- Extension Cords and Lightbulbs: As a rule of thumb, it’s always nice to keep an extra colour-accurate lightbulb for your umbrella lights in case your current ones decide to give out mid-shoot. Depending on where you’ll be shooting, having an extension cord available will give you more flexibility on your location and prevent any setup headaches.
6. Make sure you acquire these additional accessories
Now that we’ve covered the basics, there are other accessories you’ll need to ensure you have a well-equipped portable photo studio. Regardless of what type of photography you’ll be specializing in, you’ll likely need access to a tripod to stabilize your camera and take sharper photos. In addition, tripods are essential when shooting in low light and when capturing long-exposure shots. Make sure the tripod reaches the ideal height for your photography and is strong enough to carry the weight of your camera without wobbling. Other accessories to keep in mind are:
- Spare Batteries and Memory Cards: There’s nothing worse than a dying battery or full memory card without backups. Not only will this make you look like an amateur, but you likely won’t be able to complete your photoshoot. Always carry additional, and fully charged, batteries as well as memory cards to ensure a smooth, uninterrupted session!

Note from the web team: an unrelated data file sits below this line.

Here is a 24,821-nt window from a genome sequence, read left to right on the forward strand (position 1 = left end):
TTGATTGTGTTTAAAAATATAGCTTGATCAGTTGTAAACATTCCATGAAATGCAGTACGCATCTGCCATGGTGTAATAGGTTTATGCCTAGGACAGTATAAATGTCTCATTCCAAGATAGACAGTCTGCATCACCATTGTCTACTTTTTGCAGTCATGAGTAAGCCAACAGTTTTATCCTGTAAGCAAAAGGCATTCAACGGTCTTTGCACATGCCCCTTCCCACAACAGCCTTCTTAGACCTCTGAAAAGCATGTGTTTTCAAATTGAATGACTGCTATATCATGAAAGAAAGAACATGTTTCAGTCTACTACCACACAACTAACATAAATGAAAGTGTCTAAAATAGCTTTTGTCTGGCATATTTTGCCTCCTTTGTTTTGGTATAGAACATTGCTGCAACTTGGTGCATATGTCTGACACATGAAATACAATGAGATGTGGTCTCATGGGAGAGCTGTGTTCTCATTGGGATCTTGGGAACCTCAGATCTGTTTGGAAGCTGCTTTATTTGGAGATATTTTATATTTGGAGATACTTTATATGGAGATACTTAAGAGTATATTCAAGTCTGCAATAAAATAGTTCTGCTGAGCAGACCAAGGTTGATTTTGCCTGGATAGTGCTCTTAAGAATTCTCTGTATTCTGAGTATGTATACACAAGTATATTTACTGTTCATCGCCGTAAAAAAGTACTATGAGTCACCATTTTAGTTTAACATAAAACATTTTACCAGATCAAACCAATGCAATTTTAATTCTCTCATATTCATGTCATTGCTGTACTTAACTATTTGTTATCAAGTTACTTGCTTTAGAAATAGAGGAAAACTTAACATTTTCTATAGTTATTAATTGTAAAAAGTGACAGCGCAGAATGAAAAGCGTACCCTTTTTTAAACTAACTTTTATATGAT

- Drone: You likely won’t ever need a drone unless you extend your offerings to aerial photography. Certain events may call for drone shots and having one may be beneficial when taking photos of architecture and real estate that require point-of-view shots.
- Camera Filters: Filters are a multifaceted tool to keep handy. Each lens filter available serves a specific purpose, from minimizing glare to adjusting colour. These filters easily pop over your camera lens and take little to no space in your camera bag. Although not required, these would be fun to experiment with in the long run for achieving unique photo styles.
7. Invest in backdrops and props
If you’re working with various photography styles then it’s likely that at some point, a backdrop might come in handy. A basic white background is always recommended as the standard for most photography types. Although offered in various colours and materials, a versatile cloth background might be easier to travel with than one made from vinyl. These backdrops are often budget-friendly and will take little to no additional space in your setup. Others to consider are: